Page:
A study of a variety of different skill-level riders recently found two major observable difference between Grand
Prix dressage riders and the rest of us.
Number One: They spend more time warming up.
On average, a novice rider spends 25 minutes warming up with their horse before a ride. A Gran Prix rider spends 34 minutes on average.
However, the reason for this is that Grand Prix tests require more preparation and effort, so it naturally requires a longer warm up than a novice test. Do the amount of warm-up that feels right for you and your horse but as you progress, remember that skilled and well-trained horses still require proper preparation on the day of a test.
Number two: They have incredibly steady hands.
When a dressage rider is keeping their hands steady, they are extremely skilled at maintaining the distance between their hand and the horse’s bit.
Here’s an amazing fact: that distance will only shift by 1.5cm during a ride. That’s pretty incredible when you consider how much the horse and rider move.
Great dressage riders learn to balance their body with their horse and counteract movements so they can keep their hands extremely steady.
This is something to focus on during training – a steady hand often leads to greater control in general.
To see some of our horse arena photos, download an EquinaBuild brochure here.
Free Dressage Arena Dimension Sheet
Riding in a full sized dressage arena is a delight that most riders need to savour on the special competition days that give them the chance to step into the arena with their horse.
But setting up your own dressage arena is relatively simple. We’ve put together a dimension sheet that will help you set up an arena in your backyard.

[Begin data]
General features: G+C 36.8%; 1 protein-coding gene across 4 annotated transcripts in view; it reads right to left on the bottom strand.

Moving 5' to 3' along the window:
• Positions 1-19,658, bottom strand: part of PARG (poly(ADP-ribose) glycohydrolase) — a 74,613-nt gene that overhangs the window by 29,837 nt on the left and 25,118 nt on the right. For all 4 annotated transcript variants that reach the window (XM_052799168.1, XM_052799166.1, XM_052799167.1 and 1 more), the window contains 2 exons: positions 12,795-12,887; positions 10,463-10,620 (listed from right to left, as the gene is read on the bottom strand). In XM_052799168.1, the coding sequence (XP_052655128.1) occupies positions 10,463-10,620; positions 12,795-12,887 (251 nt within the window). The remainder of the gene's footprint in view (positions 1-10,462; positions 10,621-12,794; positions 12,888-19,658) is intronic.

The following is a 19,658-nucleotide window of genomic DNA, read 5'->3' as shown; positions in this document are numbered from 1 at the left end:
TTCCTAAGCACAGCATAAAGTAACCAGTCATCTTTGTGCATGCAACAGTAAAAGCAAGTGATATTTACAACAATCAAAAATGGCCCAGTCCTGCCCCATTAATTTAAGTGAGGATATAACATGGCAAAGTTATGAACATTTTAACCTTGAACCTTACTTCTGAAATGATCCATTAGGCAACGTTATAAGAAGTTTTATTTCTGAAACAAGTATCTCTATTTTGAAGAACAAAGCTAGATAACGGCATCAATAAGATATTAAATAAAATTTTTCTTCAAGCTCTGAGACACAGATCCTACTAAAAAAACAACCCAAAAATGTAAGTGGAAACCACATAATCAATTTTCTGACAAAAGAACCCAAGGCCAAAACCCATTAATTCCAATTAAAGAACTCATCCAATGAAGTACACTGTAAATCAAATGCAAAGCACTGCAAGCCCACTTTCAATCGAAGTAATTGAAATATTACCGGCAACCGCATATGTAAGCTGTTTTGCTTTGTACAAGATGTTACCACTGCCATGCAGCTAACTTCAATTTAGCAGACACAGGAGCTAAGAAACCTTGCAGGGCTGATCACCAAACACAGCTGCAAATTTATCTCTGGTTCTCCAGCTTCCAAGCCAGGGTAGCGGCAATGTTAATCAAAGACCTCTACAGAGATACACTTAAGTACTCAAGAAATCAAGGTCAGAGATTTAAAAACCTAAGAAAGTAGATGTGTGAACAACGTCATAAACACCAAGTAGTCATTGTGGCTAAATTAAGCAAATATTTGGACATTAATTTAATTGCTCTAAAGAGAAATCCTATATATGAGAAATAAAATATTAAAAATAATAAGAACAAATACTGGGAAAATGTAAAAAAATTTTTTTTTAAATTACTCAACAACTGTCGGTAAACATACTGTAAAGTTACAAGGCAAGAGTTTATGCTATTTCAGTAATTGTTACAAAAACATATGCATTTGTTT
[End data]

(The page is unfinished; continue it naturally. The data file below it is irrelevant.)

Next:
Or, if you’re considering building your own dressage arena, you can get a quote with us by calling 1300 955 630 or lodging a quote on our homepage.
One of the most attractive attributes to a horse is their long wild flowing manes and tail. Each animal has unique hair, yet all as beautiful as one another. However hair on the upper lip in the shape of a mustache is a less commonly known place for horses to flourish hair growth.
Mustaches are common with breeds such as the Gypsy Vanner horse breed, who are known for their gorgeous flaxen coats, flowing hoof feathering and full luxurious manes and tails. The facial hair that this breed sports is linked to the gene which produces heavy growth of hair in other places on the horse’s body.
The Gypsy’s are not the only horses to grow mustaches however, as the gene of hair in horses is cumulative. This means that the more copies of the gene in the animal will produce more hair. Therefore certain horses will have more copies and as a result, more hair. This is a valid reason for why not all horses grow mustaches whilst others do.
The Shire breed is another horse that mustaches are common with. Mustangs and Quarter Horses also grow mustaches to protect them from the cold. Some horses will grow them in winter and shed them in summer as a kind of upper lip winter coat.